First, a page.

Life At Our Farmhouse (April 2018)

barn being taken down Ohio

Buckle Up.  I’m going to be sharing a lot about our barn.  It’s been there just shy of 200 years so I think it deserves a little attention in sharing the last few days of it’s life.

mom and daughter in barn

In all honesty, the decision to tear down the barn was not one we took lightly.  My mom has lots of memories in the barn her dad used for the farm.  We first spent last summer getting estimates to fix it up.  And by fix it up, I mean go all in and bring it back to it’s former glory.  We found it was just too expensive to do so.  I did play the lottery a few times hoping that I would win and could afford to restore the barn, but alas I did not win and therefore the money was just not there.

Ohio barn in snow

Why didn’t you just patch it?

We had thought about simply patching it, but our barn has been patched for decades.  Also, for the age it was, it was a huge barn.  At some point they had doubled the size of the barn making it overwhelming to fix up.  There comes a critical point where a decision has to be made.  Do you let it continue to deteriorate or do you find a company to tear it down that would take the wood for repurposing?  We decided on the latter.

You will drive around in our area in Ohio and see that lots of people have made the decision to watch an old barn fall down over time.  Personally, I just couldn’t do that.  So, I listed our barn online.  (Yes, that’s a thing.) . We had quite a few interested parties.  Some companies wanted only the beams and would leave the rest.  I wasn’t okay with that.  I wanted someone to enjoy all of the barn and not just pick a few pieces and tear the rest down.

barn crew

We settled on a man out of Oklahoma who agreed to take our barn down sight unseen outside of text messages. Five months later, he arrived with his crew who were from Missouri.  They were the right people for the job.  They cared and appreciated the barn.  They took their time and knew what they were doing.

barn piece being removed

The entire process took about one week. It started with snow and ended with beautiful weather.  Such is spring in Ohio.

barn being torn down

As I was editing photos, I found myself getting a little emotional again.  It’s hard to be the one to tear the barn down and have that on your shoulders.  My mom and dad were supportive.  My mom has many memories in the barn having grown up at our home.  But the decision had to be made to allow the beautiful beams and architecture details to live on.

old horseshoe

Did you keep anything from the barn?

Um, yes!  The barn was full of treasures.  We found little keepsakes like an old horseshoe and we kept some of the barn wood.  I am hoping to build something.  Stay tuned for that.

primitive farm machinery

We also found a primitive farm “thing”.  Anyone know what it is?

straw pile

Now, we sit with a big pile of metal (from the roof) and straw as well as other miscellaneous pieces of wood for cleanup.  Hopefully we’ll see that process start this week.

taking down trees in backyard

Speaking of clean up.  We took down some trees in the back fence line this month to open up the space.  We also took out the fence posts.

backyard view

We hope to make it a more open backyard so we can enjoy the view.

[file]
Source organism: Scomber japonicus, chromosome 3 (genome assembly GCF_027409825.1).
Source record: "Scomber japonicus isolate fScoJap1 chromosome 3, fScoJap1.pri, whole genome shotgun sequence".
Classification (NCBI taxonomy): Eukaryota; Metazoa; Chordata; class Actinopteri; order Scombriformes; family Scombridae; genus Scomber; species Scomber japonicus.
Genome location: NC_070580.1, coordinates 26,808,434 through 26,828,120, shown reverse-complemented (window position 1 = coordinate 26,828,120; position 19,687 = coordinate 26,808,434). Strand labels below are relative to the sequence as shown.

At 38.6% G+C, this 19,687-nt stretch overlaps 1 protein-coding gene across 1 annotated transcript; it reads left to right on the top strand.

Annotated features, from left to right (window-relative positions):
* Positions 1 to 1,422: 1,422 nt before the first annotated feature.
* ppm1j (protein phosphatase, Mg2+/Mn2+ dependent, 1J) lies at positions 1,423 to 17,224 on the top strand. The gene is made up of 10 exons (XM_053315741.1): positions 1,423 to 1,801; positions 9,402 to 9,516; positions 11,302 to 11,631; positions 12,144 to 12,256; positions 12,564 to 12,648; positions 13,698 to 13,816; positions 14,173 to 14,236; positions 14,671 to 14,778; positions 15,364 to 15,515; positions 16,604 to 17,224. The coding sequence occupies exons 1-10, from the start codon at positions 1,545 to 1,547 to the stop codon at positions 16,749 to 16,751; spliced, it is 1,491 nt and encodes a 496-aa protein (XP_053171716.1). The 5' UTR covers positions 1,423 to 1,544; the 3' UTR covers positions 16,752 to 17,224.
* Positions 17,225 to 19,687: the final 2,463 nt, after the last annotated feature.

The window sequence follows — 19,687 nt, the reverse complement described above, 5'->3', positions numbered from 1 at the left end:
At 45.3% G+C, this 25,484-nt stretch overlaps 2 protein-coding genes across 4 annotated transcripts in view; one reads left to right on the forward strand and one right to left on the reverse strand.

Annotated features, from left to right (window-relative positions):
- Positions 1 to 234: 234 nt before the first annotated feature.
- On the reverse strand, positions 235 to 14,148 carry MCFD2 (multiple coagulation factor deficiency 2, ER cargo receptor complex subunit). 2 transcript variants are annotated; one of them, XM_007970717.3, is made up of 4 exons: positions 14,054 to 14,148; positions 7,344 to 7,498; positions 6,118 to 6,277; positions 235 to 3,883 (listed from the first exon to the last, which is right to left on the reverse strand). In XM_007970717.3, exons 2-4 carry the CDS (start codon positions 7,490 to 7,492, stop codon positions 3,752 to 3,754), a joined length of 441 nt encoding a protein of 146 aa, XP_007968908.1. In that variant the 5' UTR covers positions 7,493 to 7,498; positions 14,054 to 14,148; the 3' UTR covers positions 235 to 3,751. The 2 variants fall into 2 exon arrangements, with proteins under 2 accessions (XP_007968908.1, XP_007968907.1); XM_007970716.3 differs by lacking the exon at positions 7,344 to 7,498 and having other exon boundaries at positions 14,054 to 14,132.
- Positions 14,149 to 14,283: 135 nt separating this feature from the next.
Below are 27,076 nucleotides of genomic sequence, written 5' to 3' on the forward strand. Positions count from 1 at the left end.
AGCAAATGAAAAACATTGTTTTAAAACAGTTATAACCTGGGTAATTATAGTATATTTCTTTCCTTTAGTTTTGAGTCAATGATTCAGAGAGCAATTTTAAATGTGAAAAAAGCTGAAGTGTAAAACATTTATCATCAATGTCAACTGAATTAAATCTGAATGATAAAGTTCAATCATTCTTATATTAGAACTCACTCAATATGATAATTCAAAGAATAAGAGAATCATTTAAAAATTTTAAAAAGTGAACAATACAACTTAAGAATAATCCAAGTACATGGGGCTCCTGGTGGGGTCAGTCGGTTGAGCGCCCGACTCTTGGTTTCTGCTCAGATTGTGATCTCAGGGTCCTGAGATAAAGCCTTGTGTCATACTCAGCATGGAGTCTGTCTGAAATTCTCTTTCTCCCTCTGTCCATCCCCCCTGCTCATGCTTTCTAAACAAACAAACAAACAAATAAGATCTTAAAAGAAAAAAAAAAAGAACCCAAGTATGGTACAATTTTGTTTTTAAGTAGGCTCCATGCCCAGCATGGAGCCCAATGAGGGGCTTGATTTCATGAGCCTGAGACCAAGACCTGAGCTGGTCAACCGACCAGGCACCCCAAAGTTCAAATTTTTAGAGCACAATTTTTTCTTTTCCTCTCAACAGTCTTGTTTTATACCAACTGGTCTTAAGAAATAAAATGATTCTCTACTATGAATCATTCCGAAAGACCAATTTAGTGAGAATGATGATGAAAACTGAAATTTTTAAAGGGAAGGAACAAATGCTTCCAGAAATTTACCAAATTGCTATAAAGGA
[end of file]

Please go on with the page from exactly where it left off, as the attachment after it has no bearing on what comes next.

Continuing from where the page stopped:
boys working to clean up yard

We put the boys to work to make sure they helped!  Somehow my youngest got the heaviest load.

tree stumps in front of farmhouse

We also had our tree stumps grounded down.  The trees were taken down last fall because they were unhealthy and hanging over the house.  In addition to the ones we took down a few weeks ago, the yard is starting to look cleaned up.  My mom found some pictures from 30 years ago of the property and it’s amazing how quickly things out grew the space.

White farmhouse in Ohio

This month was a lot of the tear out and tear down which is not my favorite.  When you have a heart of restoration and preservation, these things are the most daunting. However, I continue to be grateful for the fact we get to live in our home and carry on the ability for the next generation to enjoy it as well.

farmer in field with sprayer

Speaking of the next generation, my brother started spraying the fields and today will start planting.  It’s an exciting time where we all pitch in to help in some way.

at farm water tank

I sat at the water tank for 30 minutes and watched the water fill up the tank.  We all can do something. 😉

farmer in barn

I snapped this picture of my dad this month as he watched my brother put in the supports that allowed us to the keep the lean to on the barn.  I love this picture as it totally describes my dad.  He’s always there looking out for us and helping us.  He’s beside my brother in the fields and spent days at our home helping us cut down the trees and clean up the yard.  My mom pitches in helping to watch the kids, bakes cookies, feeds us and provides moral support.

stuff on porch

Living out in the country on a property like ours is truly a family affair.  There was evidence of that one night when we all had dinner together after a long day of working.  We can’t do it without each other, and I wouldn’t want it any other way.

Next Month We Hope to Accomplish:

  • Barn Clean Up
  • Plant Grass where the barn was
  • Clean up the fence line area & plant grass there too
  • Re-surface our back patio
  • Get a dog.  (Yes!  Eeeeeeek!  Will keep you posted on that one.)

Leave a Reply

Your email address will not be published. Required fields are marked *